Imagine giving an extra 5% of the nation’s total annual income to the residents of Wasilla, Alaska starting in 1980, and you’ve got a good grasp of income inequality in the U.S. today. Thanks to lower tax rates for the rich and growing income inequality, $650 billion in wages that would have gone to middle-class households since 1980 has instead been siphoned off to just 5,934 households at the very top of the top 1%.
While household income for the middle class has remained flat, income inequality has increased. In 2010, median household income was $49,445 – a slight decrease from 1997. For the top 1%, average income increased from $517,713 in 1997 to $1,530,773 in 2011.
As wages stagnate, middle class families are struggling to keep up with the rising cost of health care, gas and groceries. According to Raghuram G. Rajan, a former IMF chief economist, household debt has doubled as low and middle-income families attempt to bridge the ever-growing gap between income and expenses.
A recent IMF report found that nations with more equitable income distribution are more likely to enjoy longer periods of economic growth. Jonathan D. Ostry, the co-author of the report, suggests that future US periods of growth may only last one-third as long as they did in the 1960s, when our income gap was smaller.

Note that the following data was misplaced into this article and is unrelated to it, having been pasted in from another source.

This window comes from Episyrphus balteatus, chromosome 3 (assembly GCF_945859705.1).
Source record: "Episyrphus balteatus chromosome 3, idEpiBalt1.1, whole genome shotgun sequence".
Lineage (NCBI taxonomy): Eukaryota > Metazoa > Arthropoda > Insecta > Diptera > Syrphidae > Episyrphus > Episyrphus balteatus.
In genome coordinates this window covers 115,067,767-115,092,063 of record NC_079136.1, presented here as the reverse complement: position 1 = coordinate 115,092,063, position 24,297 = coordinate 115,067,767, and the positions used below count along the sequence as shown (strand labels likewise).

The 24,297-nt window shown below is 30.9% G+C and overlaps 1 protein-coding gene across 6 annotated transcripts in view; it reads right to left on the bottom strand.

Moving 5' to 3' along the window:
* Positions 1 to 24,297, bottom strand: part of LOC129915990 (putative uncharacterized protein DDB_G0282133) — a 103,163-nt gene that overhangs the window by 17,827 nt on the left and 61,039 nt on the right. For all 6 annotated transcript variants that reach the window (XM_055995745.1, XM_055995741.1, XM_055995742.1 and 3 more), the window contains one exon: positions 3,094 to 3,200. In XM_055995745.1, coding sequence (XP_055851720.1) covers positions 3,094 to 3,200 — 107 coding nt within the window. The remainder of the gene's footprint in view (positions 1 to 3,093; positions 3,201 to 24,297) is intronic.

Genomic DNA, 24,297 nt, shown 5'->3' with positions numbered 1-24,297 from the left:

Barry Ritholtz, CEO of the investment research firm Fusion IQ, notes that the Dow took 50 years to return its pre-Depression peak, as millions of potential investors avoided the stock market for a generation. “You’re going to lose a generation of investors,” says Ritholtz. “And that’s how you end up with a 25-year bear market. That’s the risk if people start to think there is no economic justice.”
America’s wealth is being concentrated into the hands of fewer and fewer people – at the direct expense of middle-class families and our economy as a whole. The rich’s rising tide has neither lifted middle class boats nor kept the economy flowing smoothly. While some argue raising taxes on the top one percent will hurt the economy, billionaire entrepreneur and venture capitalist Nick Hanauer sums it up perfectly:
I’ve never been a “job creator.” I can start a business based on a great idea, and initially hire dozens or hundreds of people. But if no one can afford to buy what I have to sell, my business will soon fail and all those jobs will evaporate.
That’s why I can say with confidence that rich people don’t create jobs, nor do businesses, large or small…An ordinary middle-class consumer is far more of a job creator than I ever have been or ever will be.
This post by EOI volunteer Pete Stewart
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